EJ: Tell us about your work to protect national forests.

TW: In a couple dozen cases or more, I have represented a wide variety of clients in lawsuits and administrative appeals seeking to protect the old growth of the Tongass National Forest in southeast Alaska as well as pristine roadless areas in all the national forests. The main threat we have countered is clearcut logging and its associated road construction, though this work sometimes encompasses mining operations, proposed highways, and the like. Besides the litigation, we work closely with our clients in administrative and Congressional advocacy, ensuring that our legal and political strategies are integrated.

EJ: How did this work begin?

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View Liz Judge's blog posts
05 April 2011, 1:44 PM
Earthjustice attorney Kristen Boyles speaks of her efforts to help national forests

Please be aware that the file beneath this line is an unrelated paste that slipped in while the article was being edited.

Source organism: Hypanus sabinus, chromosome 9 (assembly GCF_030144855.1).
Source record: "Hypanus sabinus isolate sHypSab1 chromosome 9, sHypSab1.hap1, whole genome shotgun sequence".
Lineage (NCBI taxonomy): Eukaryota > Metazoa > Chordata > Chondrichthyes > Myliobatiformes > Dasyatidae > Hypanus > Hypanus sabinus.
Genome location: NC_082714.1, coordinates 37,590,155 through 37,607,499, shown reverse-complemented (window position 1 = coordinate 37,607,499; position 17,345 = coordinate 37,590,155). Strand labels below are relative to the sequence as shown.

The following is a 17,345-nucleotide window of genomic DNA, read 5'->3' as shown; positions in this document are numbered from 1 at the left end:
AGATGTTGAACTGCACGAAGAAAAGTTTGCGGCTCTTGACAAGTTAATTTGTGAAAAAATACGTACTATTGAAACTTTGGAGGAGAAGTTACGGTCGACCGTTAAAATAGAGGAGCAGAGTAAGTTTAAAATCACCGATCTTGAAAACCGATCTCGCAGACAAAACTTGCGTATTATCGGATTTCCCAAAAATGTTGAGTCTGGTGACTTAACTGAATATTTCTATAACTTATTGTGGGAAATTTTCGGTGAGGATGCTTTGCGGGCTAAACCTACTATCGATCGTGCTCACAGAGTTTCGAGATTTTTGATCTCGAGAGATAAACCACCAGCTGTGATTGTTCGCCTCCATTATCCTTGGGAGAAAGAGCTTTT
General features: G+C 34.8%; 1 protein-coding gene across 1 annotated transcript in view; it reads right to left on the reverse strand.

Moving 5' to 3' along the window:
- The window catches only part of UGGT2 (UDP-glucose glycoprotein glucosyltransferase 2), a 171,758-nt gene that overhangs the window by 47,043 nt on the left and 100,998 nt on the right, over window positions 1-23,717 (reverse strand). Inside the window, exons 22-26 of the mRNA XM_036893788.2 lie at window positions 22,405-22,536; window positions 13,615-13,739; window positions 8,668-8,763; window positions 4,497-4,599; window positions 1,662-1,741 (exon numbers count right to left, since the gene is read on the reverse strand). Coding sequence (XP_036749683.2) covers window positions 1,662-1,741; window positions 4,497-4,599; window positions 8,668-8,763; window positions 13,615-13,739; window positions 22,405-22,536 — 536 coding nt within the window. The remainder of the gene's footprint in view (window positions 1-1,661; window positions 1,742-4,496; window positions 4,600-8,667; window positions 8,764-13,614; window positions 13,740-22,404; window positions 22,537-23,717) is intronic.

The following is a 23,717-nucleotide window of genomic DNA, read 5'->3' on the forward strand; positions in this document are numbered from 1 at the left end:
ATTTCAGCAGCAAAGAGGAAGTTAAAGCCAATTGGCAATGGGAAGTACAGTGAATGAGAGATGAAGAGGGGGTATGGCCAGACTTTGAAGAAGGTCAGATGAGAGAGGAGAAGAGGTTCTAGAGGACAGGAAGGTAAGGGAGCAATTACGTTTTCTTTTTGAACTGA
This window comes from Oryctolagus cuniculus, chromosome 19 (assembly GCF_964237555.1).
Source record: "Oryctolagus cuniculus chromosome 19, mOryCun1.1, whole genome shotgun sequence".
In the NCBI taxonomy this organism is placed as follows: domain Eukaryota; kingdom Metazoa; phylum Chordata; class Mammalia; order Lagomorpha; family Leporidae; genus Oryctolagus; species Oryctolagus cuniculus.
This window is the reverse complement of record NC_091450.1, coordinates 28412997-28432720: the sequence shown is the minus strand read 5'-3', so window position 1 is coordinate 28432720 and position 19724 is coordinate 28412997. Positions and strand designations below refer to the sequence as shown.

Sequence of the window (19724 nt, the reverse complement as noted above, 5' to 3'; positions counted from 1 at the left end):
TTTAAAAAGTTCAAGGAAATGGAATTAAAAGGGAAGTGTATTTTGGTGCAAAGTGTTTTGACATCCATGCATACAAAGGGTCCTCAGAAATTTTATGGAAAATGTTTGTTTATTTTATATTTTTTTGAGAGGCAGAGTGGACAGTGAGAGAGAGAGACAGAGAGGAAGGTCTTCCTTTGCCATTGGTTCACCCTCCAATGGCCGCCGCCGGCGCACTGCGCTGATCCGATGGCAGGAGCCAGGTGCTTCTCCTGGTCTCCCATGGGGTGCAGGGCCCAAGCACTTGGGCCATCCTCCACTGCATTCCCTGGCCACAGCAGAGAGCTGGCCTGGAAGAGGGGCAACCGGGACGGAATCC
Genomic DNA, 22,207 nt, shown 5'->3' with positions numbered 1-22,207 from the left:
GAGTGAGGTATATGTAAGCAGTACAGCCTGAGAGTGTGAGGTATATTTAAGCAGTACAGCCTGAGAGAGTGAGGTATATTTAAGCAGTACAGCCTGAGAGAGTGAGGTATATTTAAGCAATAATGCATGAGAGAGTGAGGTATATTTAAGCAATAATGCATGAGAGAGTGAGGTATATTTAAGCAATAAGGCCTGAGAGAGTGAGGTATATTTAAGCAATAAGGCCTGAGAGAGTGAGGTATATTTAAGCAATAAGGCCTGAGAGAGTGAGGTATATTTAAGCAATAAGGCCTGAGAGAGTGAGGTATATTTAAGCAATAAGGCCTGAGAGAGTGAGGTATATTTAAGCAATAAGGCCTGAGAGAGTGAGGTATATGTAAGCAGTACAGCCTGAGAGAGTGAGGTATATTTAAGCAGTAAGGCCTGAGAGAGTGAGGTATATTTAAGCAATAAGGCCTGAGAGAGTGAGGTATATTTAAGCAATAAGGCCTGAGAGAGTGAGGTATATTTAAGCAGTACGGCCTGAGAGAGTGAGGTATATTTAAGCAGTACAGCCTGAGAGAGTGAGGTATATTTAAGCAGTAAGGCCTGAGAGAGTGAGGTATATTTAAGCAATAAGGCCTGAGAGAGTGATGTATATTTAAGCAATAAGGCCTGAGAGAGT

Kristen's son, Henry, at Shi Shi Beach in Olympic National Forest.

(This is the first in a series of Q & As with Earthjustice staff who work to protect our nation's forests and their critical natural resources and wildlife. The Obama administration's recently proposed planning rule for our national forests may leave our waters and wildlife in peril. Kristen Boyles is a staff attorney in Earthjustice's Northwest office in Seattle.)

EJ: Tell us about your work to protect forested areas in the U.S.

KB: One of my first cases when I came to Earthjustice in 1993 (then called the Sierra Club Legal Defense Fund) focused on the six “salmon” national forests in Idaho—the Boise, Challis, Nez Perce, Payette, Salmon, and Sawtooth—and getting them to adopt consistent, protective standards for threatened and endangered salmon and steelhead. A large part of the wonder of learning about those fish and forests stays with me even today—that salmon, these salt-water, ocean-cruising sea creatures, swim upstream some 600 miles to return to their natal streams thousands of feet above sea level. Or that the young salmon fry are swept backwards toward the ocean with the spring currents, eyes locked on their inland past.